iOS 8: A Take Control Crash Course
by Josh Centers

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iOS 8 Camera Basics

Camera is one of the most essential iOS apps. Thanks to the ever-improving quality of iOS cameras, many people have abandoned standalone cameras entirely, instead using their iOS devices to capture cherished moments.

To take a photo (or video), start by figuring out the meaning of the icons on the main Camera screen .

① 	Here’s a look at the Camera controls on an iPhone (the iPod touch is similar): **(A)** Photo and Video Viewer, **(B)** Take Picture (shutter), **(C)** Filters, **(D)** Viewfinder, **(E)** Flash, **(F)** HDR, **(G)** Timer, and **(H)** Camera Chooser. Camera on the iPad has similar controls, but a different layout.

① Here’s a look at the Camera controls on an iPhone (the iPod touch is similar): (A) Photo and Video Viewer, (B) Take Picture (shutter), (C) Filters, (D) Viewfinder, (E) Flash, (F) HDR, (G) Timer, and (H) Camera Chooser. Camera on the iPad has similar controls, but a different layout.

Picking a Camera Mode

Before you press the round Take Picture button (B), above, you’ll want to set up your shot. Start by picking a mode.

The mode is indicated by a yellow label next to the Take Picture button.

You switch between modes by swiping across the Viewfinder (vertically if your device is in landscape orientation, as shown above), or by tapping a label.

New! Camera Features in iOS 8

Camera Mode Descriptions

② 	The Square camera mode takes square photos, which are perfect for certain photo sharing services—that is, if you can get your infant to remain still.

② The Square camera mode takes square photos, which are perfect for certain photo sharing services—that is, if you can get your infant to remain still.

③ 	When taking a panorama, you must move the device slowly and steadily from one side to the other.

③ When taking a panorama, you must move the device slowly and steadily from one side to the other.

Tip: Tap the white arrow to reverse the direction in which you move to capture the panorama.

Camera Options

In addition to shooting modes, the Camera app provides a number of options for taking and tweaking photos:

④ 	To take a time-delay photo, enable the timer, tap the Take Picture button, and wait for the countdown to finish.

④ To take a time-delay photo, enable the timer, tap the Take Picture button, and wait for the countdown to finish.

⑤ 	You can apply one of these filters to your photo as you shoot it. Don’t worry if you don’t like the result, because you can remove the filter later.

⑤ You can apply one of these filters to your photo as you shoot it. Don’t worry if you don’t like the result, because you can remove the filter later.

Tip: You can later remove a filter effect while viewing the picture in Photos by tapping Edit in the upper right, then Revert.

Snapping a Photo

  1. Switch to the desired camera mode.
  2. Make sure you’ve turned on (or off) any of the options described above, like the timer or flash.
  3. Tap an object in the Viewfinder to focus on it. A square reticule appears, indicating where the camera is focusing. Slide your finger up or down the screen to adjust exposure .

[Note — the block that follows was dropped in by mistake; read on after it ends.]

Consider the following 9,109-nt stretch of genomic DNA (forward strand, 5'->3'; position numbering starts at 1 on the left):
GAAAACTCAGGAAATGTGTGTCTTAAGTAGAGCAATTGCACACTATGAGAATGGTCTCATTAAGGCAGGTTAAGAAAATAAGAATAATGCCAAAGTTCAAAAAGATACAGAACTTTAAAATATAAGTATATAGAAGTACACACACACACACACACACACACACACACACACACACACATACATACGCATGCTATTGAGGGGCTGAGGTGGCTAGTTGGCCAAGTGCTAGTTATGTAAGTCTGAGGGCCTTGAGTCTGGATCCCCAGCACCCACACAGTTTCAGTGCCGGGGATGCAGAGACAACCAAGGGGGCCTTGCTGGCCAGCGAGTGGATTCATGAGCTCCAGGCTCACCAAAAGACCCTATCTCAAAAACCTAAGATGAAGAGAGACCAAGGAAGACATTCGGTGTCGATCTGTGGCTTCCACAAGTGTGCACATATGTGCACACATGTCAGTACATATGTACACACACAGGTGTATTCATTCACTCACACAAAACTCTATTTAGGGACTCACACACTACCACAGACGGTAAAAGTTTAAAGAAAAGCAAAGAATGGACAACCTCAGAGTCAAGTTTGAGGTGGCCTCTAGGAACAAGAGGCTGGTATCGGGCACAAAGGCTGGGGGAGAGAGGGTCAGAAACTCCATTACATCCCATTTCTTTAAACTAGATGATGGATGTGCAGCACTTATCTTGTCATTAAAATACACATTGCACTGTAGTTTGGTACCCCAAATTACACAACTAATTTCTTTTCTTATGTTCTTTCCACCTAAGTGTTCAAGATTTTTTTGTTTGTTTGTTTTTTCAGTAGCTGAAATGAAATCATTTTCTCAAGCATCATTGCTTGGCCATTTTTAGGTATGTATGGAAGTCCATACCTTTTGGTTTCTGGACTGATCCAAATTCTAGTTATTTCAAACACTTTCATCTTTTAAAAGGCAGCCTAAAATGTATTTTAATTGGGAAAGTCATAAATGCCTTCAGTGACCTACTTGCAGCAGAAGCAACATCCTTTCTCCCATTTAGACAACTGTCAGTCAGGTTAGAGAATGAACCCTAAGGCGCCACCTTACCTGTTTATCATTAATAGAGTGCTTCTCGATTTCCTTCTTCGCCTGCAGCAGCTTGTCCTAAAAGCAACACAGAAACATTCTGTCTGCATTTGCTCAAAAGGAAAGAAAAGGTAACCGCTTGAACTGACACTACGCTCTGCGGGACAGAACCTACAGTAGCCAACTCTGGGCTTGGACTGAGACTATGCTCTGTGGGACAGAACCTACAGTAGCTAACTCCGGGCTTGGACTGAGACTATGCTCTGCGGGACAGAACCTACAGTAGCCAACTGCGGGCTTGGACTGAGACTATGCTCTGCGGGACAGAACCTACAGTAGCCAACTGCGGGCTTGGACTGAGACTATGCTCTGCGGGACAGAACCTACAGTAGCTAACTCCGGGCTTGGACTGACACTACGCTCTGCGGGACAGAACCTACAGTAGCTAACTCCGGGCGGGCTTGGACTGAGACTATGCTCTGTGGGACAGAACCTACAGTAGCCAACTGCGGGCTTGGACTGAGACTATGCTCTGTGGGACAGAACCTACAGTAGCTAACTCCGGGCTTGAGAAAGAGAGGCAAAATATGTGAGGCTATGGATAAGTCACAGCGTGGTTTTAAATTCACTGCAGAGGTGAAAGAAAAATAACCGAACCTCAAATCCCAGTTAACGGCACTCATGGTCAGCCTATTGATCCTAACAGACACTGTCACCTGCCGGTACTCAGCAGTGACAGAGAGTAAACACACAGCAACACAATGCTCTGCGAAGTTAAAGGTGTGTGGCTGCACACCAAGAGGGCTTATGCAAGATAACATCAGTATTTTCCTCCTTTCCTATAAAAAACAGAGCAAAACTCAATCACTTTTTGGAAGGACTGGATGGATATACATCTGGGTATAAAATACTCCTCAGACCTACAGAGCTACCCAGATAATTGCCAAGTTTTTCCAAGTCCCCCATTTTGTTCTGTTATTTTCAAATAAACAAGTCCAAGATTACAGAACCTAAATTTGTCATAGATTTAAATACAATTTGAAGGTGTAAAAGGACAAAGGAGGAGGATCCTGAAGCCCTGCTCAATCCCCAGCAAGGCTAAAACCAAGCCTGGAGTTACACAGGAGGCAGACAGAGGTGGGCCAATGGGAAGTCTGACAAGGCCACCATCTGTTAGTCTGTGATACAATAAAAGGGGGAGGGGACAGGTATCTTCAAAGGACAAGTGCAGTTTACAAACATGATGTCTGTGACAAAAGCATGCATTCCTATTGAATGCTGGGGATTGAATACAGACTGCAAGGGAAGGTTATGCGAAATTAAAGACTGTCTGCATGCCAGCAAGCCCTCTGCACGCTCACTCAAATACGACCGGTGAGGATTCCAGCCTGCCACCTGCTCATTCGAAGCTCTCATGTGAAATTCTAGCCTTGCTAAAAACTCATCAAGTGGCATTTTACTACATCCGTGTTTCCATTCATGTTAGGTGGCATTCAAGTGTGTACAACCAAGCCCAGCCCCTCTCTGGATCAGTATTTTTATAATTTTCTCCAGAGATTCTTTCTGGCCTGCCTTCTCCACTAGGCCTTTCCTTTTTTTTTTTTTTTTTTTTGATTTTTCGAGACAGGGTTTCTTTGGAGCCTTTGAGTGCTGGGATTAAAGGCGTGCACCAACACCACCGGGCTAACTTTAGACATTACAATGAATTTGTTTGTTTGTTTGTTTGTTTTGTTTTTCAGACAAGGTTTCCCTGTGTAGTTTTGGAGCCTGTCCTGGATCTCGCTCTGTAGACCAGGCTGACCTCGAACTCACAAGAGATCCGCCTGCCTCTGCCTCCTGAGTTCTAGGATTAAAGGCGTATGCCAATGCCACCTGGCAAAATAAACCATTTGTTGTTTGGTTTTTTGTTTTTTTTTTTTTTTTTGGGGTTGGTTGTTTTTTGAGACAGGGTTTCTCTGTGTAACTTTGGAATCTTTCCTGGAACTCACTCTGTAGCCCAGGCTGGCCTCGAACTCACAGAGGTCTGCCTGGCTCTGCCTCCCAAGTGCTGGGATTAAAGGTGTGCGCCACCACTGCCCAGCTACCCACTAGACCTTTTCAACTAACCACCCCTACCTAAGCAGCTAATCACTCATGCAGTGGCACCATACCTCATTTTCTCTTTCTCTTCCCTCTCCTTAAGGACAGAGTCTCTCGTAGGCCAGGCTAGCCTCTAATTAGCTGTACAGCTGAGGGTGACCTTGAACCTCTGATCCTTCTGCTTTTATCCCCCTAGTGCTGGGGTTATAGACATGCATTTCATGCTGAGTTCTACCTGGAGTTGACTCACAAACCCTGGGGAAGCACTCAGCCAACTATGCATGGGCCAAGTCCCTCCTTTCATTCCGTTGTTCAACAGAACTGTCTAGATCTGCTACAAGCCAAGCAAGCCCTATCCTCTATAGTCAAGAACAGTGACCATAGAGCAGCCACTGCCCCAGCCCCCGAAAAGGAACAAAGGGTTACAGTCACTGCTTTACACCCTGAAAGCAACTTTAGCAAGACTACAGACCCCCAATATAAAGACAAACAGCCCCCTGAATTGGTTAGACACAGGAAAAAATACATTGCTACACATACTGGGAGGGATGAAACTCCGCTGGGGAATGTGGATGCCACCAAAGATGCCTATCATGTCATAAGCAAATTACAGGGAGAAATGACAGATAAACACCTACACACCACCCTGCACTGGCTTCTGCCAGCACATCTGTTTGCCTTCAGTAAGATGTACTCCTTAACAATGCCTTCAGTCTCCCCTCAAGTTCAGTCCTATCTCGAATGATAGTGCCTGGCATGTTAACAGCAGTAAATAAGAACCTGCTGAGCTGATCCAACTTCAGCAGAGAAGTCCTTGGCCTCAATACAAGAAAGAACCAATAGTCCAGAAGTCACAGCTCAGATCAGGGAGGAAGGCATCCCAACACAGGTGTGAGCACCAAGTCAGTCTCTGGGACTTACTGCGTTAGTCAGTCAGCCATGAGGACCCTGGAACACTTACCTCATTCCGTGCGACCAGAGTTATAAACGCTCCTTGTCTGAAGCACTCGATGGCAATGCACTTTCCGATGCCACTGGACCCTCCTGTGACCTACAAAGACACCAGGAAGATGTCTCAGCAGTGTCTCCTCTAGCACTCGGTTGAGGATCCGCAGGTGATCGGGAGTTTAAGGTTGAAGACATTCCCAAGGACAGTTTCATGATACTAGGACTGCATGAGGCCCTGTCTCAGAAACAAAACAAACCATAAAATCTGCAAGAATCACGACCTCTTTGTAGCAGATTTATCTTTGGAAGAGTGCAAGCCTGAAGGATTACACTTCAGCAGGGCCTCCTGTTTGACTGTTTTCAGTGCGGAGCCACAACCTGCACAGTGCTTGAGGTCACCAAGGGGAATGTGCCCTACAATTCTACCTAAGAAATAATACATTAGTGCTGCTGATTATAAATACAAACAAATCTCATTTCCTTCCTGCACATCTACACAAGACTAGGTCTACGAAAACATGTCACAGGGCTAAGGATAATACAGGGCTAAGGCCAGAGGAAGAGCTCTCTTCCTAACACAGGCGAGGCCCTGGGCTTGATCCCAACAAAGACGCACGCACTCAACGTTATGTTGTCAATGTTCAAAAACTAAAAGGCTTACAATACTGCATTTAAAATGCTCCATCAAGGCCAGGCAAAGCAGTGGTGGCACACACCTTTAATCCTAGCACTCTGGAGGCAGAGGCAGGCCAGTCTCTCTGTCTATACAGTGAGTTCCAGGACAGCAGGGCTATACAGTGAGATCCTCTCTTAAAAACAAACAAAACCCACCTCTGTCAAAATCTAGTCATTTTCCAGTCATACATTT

⑥ 	Tap the Viewfinder to reveal the square focus reticle, which indicates where the camera is focused.

    ⑥ Tap the Viewfinder to reveal the square focus reticle, which indicates where the camera is focused.

    To zoom in or out, pinch in or out on the screen. A slider appears to show the zoom level; once visible, you can adjust it manually as well.

  4. ⁠Take the photo: tap the Take Picture button or press either of your device’s volume buttons.

Tip: Press and hold the Take Picture button for burst mode, which takes multiple photos—ten per second—until you let go.

Your photo is saved to the Photos app in Albums > Camera Roll. A burst-mode photo appears under a single thumbnail; tap it, and then tap Select to see all photos in the series.

Taking a Video

  1. If possible, set the device on a stable surface, or use a tripod.
  2. Switch to Video mode.
  3. To begin recording, tap the large red button or press either of your device’s volume buttons.

    A counter at the top of the screen lets you know how long you’ve been recording.

  4. Tap the red button again to stop recording .
⑦ 	While recording video, tap the red button to stop taking video, or the white Take Picture button to snap a photo while continuing to shoot video.

⑦ While recording video, tap the red button to stop taking video, or the white Take Picture button to snap a photo while continuing to shoot video.

Your video is saved in the Photos app, in Albums > Videos.

Taking a Time-Lapse Video

  1. Try to rest the device on a ledge or other solid base, or use a tripod.
  2. Switch to Time-Lapse mode.
  3. Tap the red Take Picture button or press either of your device’s volume buttons, and hold the camera still.
  4. The camera starts shooting and continues until your device runs out of space or battery, or until you press the red Take Picture button again to stop it .
⑧ 	While you take a time-lapse video, a ticker appears around the Take Picture button, which morphs into a stop button. Tap it to stop taking a time-lapse video.

⑧ While you take a time-lapse video, a ticker appears around the Take Picture button, which morphs into a stop button. Tap it to stop taking a time-lapse video.

The Camera app stitches the images together to make a time-lapse video. You can find the video in the Photos app, in Albums > Videos.

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“To make a time-lapse video in iOS 8, slide the yellow labels in Camera to Time-Lapse and press the red button.”

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